Ironically, however, almost immediately after the credit ban was introduced in automobile insurance, insurers began to use credit far more aggressively to price people’s property insurance, once again subverting the ban on auto.
Last year, the Canadian Council of Insurance Regulators, or the CCIR, put out an issue paper entitled Use of Credit Scores by Insurers. The paper identified seven risks or harms to consumers and asked stakeholders whether all potential risks had been identified. The IBAO’s submission, which we included in our package today, did identify an eighth risk: the backdoor subversion of current credit prohibitions.
You see, many consumers buy their home insurance with their auto insurance, as we heard in the presentation prior to ours. They want to get the discounts that are available by purchasing both the home and automobile coverage from the same provider. By using credit on home policies, some insurers are able to significantly increase premiums, sometimes as much as 100%. By directly impacting the affordability of the home insurance policy, insurers are able to then again successfully force the policyholder to go elsewhere. This naturally has a negative impact, then, when you dislocate those products, on the auto premium.
IBAO is simply saying this: Implement relatively minor, smart regulation now by banning credit scoring as is done under the unfair or deceptive acts or practices, UDAP, regulation in auto insurance in order to avoid more onerous, cumbersome regulation later.
Banning the use of credit scoring to price home and other property insurance is IBAO’s number one public policy priority. We’ve done a lot of work and research into this issue and we’ve been advocating for a ban on this practice for nearly two years. Unfortunately, insurers and the Ontario government have done little to deal with this issue during this time. We do not have the time to go into all of the evils of credit scoring, but as mentioned, we have brought some exhibits that delve into greater detail to be left behind with you after today.
Mr. Bryan Yetman: Long story then, I guess, is you want to take it through—you know, essentially this is causing consumers to go elsewhere, and the problem is that as we look down the road, more insurance companies are using credit and there will no longer be an elsewhere. Eventually, credit will influence the home pricing across the entire province. So that’s why we’re encouraging simple regulation today to avoid something that’s more onerous later on, because clearly that’s what is going to happen.
Mr. Jagmeet Singh: Thank you very much. First and foremost, I’d like to acknowledge the work that you’ve been doing on the credit scoring. You’ve done a lot of work on that. You’ve advocated for it. I’ve actually met with you before on this issue, so I’d like to thank you for your work. It’s very important and it’s affecting a lot of people.
I want you to talk about, if you can, or comment on the fact that the IBC has made this claim as well, that claim costs is the number one driver for premiums and, of that, fraud may be a component. But it’s claim costs in total. Comment on that, and comment on the fact that if claim costs are going to show to have decreased significantly, should that mean that there should be a significant reduction in premiums as well?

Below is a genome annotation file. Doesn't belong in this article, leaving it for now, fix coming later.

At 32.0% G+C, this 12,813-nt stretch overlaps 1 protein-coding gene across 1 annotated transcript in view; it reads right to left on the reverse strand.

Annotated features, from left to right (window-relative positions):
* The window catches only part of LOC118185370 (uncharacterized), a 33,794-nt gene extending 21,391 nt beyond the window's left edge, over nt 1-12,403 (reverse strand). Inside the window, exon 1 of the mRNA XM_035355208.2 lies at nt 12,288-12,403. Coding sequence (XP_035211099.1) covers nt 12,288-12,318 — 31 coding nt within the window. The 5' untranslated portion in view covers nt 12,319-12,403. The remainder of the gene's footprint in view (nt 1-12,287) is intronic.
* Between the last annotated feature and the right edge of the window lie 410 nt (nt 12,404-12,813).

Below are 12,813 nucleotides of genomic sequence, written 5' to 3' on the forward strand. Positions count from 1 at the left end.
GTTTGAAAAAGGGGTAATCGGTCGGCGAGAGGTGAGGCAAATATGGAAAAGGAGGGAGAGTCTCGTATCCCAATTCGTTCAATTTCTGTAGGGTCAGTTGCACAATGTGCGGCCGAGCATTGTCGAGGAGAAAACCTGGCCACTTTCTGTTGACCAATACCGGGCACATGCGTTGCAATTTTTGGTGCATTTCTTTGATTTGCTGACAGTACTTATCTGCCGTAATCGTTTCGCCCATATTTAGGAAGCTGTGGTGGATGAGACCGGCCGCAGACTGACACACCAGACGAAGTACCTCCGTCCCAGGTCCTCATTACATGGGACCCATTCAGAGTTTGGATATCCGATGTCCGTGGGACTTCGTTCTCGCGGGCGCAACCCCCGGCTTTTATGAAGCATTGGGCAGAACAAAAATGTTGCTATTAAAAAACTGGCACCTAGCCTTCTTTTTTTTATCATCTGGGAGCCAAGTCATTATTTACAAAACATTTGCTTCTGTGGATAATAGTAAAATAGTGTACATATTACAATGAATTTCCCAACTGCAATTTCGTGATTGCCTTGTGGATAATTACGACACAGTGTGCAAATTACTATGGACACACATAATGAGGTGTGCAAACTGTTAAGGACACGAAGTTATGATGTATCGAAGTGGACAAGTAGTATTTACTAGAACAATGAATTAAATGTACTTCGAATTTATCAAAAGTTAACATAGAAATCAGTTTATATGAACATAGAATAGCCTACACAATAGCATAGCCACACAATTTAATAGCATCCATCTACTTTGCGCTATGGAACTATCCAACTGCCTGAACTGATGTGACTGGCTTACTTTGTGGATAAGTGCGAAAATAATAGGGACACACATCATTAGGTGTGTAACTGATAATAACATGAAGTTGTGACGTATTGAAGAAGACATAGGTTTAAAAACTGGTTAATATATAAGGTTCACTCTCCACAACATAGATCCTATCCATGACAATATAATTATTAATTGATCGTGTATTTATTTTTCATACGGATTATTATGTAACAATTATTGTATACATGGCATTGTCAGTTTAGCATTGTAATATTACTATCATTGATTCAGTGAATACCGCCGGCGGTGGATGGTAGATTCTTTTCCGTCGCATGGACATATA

Mr. Bryan Yetman: Yes, and obviously this is specific to auto. I’ll try to address the question. First and foremost, I want to restate the fact that we represent consumers and brokers. We are the individuals who go out and try to seek alternatives. Certainly we’re seeing increased cost pressures. Naturally, we would acknowledge the fact that claim costs do have a direct correlation in the long term. Today’s claim costs affect tomorrow’s premiums, most certainly. But when you take a look at—again, back in my statements, I made a remark around the idea of taking aggressive actions. You’re taking a look at—we’ve had some good years as a result of reforms, and again, we would acknowledge and believe that they are taking shape. But you’d also take a look at the mediations that are currently flooded and backlogged at FSCO. Those mediations, in a lot of cases, reflect old regulation and legislation.
In addition to that, I bought a snow blower three years ago that has not left my garage, so we’ve had some good weather behind us and some seasons where we’ve actually seen significant cost benefits coming through as a result of that.
The auto reforms did make reference to a five-year review that should be taking place, and we also believe that taking a look at the product through discussions like this is something we encourage to continue.
Mr. Jagmeet Singh: On credit scoring, is that something that was initially limited to home insurance, but because of the bundling and other practices, would you say that now it’s pretty much being used in a lot of cases in the auto insurance as well?
Mr. Randy Carroll: Yes, it’s totally being used as a deterrent. You’ve got a risk. Hamilton is a good example. We put an example in your package: a difference in premium of $1,385, just based on the individual who lives there. That’s driving them to take their auto insurance elsewhere as well, or lose a discount.